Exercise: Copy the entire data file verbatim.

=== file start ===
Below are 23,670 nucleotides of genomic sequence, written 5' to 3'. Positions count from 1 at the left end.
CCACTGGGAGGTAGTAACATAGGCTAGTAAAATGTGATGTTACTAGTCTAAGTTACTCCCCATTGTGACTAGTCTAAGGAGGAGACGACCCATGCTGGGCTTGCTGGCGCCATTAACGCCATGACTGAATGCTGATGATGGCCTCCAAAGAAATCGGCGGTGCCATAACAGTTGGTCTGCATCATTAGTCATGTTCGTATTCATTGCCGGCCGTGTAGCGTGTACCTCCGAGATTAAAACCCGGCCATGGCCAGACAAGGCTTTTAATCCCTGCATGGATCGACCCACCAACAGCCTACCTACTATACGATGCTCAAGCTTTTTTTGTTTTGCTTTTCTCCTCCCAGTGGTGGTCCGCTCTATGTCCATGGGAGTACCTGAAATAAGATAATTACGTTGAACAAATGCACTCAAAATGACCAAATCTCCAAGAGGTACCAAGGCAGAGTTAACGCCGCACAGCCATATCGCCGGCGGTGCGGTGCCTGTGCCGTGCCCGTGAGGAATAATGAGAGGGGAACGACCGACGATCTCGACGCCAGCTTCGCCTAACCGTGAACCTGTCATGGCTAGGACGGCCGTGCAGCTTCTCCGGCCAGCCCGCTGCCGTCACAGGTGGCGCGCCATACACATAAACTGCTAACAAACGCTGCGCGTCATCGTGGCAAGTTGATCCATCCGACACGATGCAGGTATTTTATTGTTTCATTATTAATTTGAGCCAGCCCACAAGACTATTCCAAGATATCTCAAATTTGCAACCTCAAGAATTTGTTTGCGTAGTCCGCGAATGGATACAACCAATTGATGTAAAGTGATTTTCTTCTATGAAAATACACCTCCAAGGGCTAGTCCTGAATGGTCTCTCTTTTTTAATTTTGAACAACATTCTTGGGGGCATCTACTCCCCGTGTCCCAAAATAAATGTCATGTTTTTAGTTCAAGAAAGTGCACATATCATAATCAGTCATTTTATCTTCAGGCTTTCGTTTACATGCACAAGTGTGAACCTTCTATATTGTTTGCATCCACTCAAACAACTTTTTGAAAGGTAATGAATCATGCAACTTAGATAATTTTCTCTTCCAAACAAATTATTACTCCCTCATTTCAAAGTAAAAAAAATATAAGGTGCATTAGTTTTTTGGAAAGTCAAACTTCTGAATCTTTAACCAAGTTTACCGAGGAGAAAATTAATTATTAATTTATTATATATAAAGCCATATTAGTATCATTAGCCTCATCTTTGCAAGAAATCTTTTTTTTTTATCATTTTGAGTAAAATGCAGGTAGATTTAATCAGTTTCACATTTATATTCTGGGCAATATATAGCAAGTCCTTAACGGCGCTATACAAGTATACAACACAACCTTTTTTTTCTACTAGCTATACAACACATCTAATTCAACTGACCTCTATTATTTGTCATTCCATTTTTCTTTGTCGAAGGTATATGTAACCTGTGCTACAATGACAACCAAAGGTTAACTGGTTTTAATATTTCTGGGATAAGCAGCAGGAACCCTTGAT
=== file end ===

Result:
Below are 23,670 nucleotides of genomic sequence, written 5' to 3'. Positions count from 1 at the left end.
CCACTGGGAGGTAGTAACATAGGCTAGTAAAATGTGATGTTACTAGTCTAAGTTACTCCCCATTGTGACTAGTCTAAGGAGGAGACGACCCATGCTGGGCTTGCTGGCGCCATTAACGCCATGACTGAATGCTGATGATGGCCTCCAAAGAAATCGGCGGTGCCATAACAGTTGGTCTGCATCATTAGTCATGTTCGTATTCATTGCCGGCCGTGTAGCGTGTACCTCCGAGATTAAAACCCGGCCATGGCCAGACAAGGCTTTTAATCCCTGCATGGATCGACCCACCAACAGCCTACCTACTATACGATGCTCAAGCTTTTTTTGTTTTGCTTTTCTCCTCCCAGTGGTGGTCCGCTCTATGTCCATGGGAGTACCTGAAATAAGATAATTACGTTGAACAAATGCACTCAAAATGACCAAATCTCCAAGAGGTACCAAGGCAGAGTTAACGCCGCACAGCCATATCGCCGGCGGTGCGGTGCCTGTGCCGTGCCCGTGAGGAATAATGAGAGGGGAACGACCGACGATCTCGACGCCAGCTTCGCCTAACCGTGAACCTGTCATGGCTAGGACGGCCGTGCAGCTTCTCCGGCCAGCCCGCTGCCGTCACAGGTGGCGCGCCATACACATAAACTGCTAACAAACGCTGCGCGTCATCGTGGCAAGTTGATCCATCCGACACGATGCAGGTATTTTATTGTTTCATTATTAATTTGAGCCAGCCCACAAGACTATTCCAAGATATCTCAAATTTGCAACCTCAAGAATTTGTTTGCGTAGTCCGCGAATGGATACAACCAATTGATGTAAAGTGATTTTCTTCTATGAAAATACACCTCCAAGGGCTAGTCCTGAATGGTCTCTCTTTTTTAATTTTGAACAACATTCTTGGGGGCATCTACTCCCCGTGTCCCAAAATAAATGTCATGTTTTTAGTTCAAGAAAGTGCACATATCATAATCAGTCATTTTATCTTCAGGCTTTCGTTTACATGCACAAGTGTGAACCTTCTATATTGTTTGCATCCACTCAAACAACTTTTTGAAAGGTAATGAATCATGCAACTTAGATAATTTTCTCTTCCAAACAAATTATTACTCCCTCATTTCAAAGTAAAAAAAATATAAGGTGCATTAGTTTTTTGGAAAGTCAAACTTCTGAATCTTTAACCAAGTTTACCGAGGAGAAAATTAATTATTAATTTATTATATATAAAGCCATATTAGTATCATTAGCCTCATCTTTGCAAGAAATCTTTTTTTTTTATCATTTTGAGTAAAATGCAGGTAGATTTAATCAGTTTCACATTTATATTCTGGGCAATATATAGCAAGTCCTTAACGGCGCTATACAAGTATACAACACAACCTTTTTTTTCTACTAGCTATACAACACATCTAATTCAACTGACCTCTATTATTTGTCATTCCATTTTTCTTTGTCGAAGGTATATGTAACCTGTGCTACAATGACAACCAAAGGTTAACTGGTTTTAATATTTCTGGGATAAGCAGCAGGAACCCTTGAT